In addition to print production, the class explores alternative approaches and uses of photography through the scanning of images, production of handmade books and 'zines, and using the internet as medium for exhibition and publication.
Required equipment: Must provide your own digital camera
All two-week students take Explorations in Drawing as an afternoon studio.
Participants work with their instructor to explore the rich materials, concepts, and techniques of drawing. A number of sessions focuses on drawing from a clothed/costumed model, while others investigate both traditional and nontraditional approaches to various subjects, including nature, architecture, and abstraction.
Participants develop the ability to see and then translate visual experience into drawing, using pencil, charcoal, pastel, and other media.
In the morning studio, participants experiment with composition, content, color, and scale, while learning the technical aspects of using acrylic paint.
The afternoon session explores the rich materials, concepts, and techniques of drawing.
Focus will be on developing the ability to see and then translate visual experience, through investigations of both traditional and nontraditional approaches to various subjects, including nature, architecture, abstraction, and the figure.
Think like a fashion designer. Focusing on drawing and design thinking in equal measure, students explore what it means to be a fashion designer, learning how to communicate their ideas while designing their own fashion collection. Working with drawing, collage, and basic draping techniques, students investigate how to express color, pattern and movement through fashion. Students also learn about fashion trends and how fashion designers get inspiration for their designs.
Let's make a movie! In this class, students dive immediately into making a film. As a team art, filmmaking provides every student with the opportunity to experience the many roles on set -- from writing/directing to acting, cinematography, editing, art department, and more. Working with film language, digital cameras, lighting, sound recorders, scriptwriting, and editing software, students immerse themselves in the conceptual and technical fundamentals of narrative and non-narrative filmmaking. But the fun doesn't stop there. Students learn to put together sets in the Production Stage and use the green screen cyclorama to create composite imagery and other visual effects. The final film, which students can take home on DVD, will be screened at the closing exhibition.
The computer and Adobe Creative Suite are essential tools for graphic designers. In this course, participants work with these tools to create package designs, logos, posters, and more, while gaining basic skills in typography, composition, color, and presentation.
No prior computer experience required. One student per Macintosh computer.
Illustration is essentially the art of telling a story through pictures. Using one or more images, illustrators through the years have found dynamic ways to capture and communicate a narrative in posters, book covers, comics, greeting cards, and more. Students develop ideas on how best to convey a story with a single image, while exploring different mediums, including colored pencils and gouache. At the end, a small zine of artwork produced in the class will be printed for students to keep!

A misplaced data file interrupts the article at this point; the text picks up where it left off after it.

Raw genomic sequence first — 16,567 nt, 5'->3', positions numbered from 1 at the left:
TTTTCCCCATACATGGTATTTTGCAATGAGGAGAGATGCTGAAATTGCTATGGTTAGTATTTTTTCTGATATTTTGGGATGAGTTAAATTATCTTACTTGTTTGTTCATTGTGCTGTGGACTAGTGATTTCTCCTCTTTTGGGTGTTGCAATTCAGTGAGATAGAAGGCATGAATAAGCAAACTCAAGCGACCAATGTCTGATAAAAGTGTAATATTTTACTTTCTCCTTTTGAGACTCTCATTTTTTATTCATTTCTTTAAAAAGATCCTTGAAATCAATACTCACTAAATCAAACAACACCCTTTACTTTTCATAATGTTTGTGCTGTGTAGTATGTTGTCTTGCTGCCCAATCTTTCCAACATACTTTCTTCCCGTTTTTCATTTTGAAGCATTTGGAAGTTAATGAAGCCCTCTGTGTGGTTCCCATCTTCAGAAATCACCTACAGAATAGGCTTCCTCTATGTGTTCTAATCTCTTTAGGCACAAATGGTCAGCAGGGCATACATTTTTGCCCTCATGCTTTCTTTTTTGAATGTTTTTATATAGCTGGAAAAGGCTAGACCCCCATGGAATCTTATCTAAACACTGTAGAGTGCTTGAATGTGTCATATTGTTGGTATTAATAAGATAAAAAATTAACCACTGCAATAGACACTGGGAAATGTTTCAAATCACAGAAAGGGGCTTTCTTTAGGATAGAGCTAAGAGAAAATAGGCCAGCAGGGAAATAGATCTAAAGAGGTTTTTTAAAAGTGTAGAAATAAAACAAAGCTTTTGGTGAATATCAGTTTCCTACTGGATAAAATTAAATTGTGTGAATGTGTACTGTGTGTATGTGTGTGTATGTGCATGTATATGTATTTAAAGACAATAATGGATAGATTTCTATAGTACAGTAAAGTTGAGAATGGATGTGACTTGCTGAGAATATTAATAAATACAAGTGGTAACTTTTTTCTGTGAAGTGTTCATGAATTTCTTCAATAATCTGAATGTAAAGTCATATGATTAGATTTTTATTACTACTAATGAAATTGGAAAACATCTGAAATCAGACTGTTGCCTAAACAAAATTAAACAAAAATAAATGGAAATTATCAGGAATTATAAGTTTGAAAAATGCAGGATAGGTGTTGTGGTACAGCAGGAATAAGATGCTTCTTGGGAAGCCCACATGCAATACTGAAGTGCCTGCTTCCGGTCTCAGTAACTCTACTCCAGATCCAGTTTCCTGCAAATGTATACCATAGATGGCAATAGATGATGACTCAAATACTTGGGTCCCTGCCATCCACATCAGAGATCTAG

Motion Graphics are employed on television shows, commercials, music videos, and the internet. This course introduces students to motion graphics as they relate to special effects, animation, and design.
Working with Adobe After Effects and Adobe Flash, participants learn to create dynamic motion, moving typography, and more. By combining video, text, and still images, students produce a variety of short projects.
No prior computer experience required. One student per Macintosh computer.
Cave paintings dating back 25,000 years testify to the human urge to create images. Students explore the expressive medium of painting through a variety of subjects, working both from observation and imagination.
Participants experiment with composition, content, and color while learning the technical aspects of using acrylic paint.
All instructors encourage creative thinking and personal expression.
Have you ever wished you could make multiple copies of a favorite drawing? Printmaking, one of the first methods of mass communication, allows artists to do just that. (In ancient times, some people even thought black magic was involved.)
In this exciting studio, students create their own original prints using techniques such as monoprint, relief, and intaglio. They learn about inks, rollers, papers, presses, and other basic equipment of the medium.
Artists get their ideas from many different sources, from personal experiences, live subjects, and even art-making materials themselves.
This course opens a conversation between found, repurposed objects and traditional sculpture media and techniques including plaster casting, woodworking, and construction with natural fibers.
Combining recycled artifacts can generate humorous and unexpected visual narratives. Students focus on scale, symmetry, and form while experimenting with contrasting materials to create a balanced and harmonious work of art.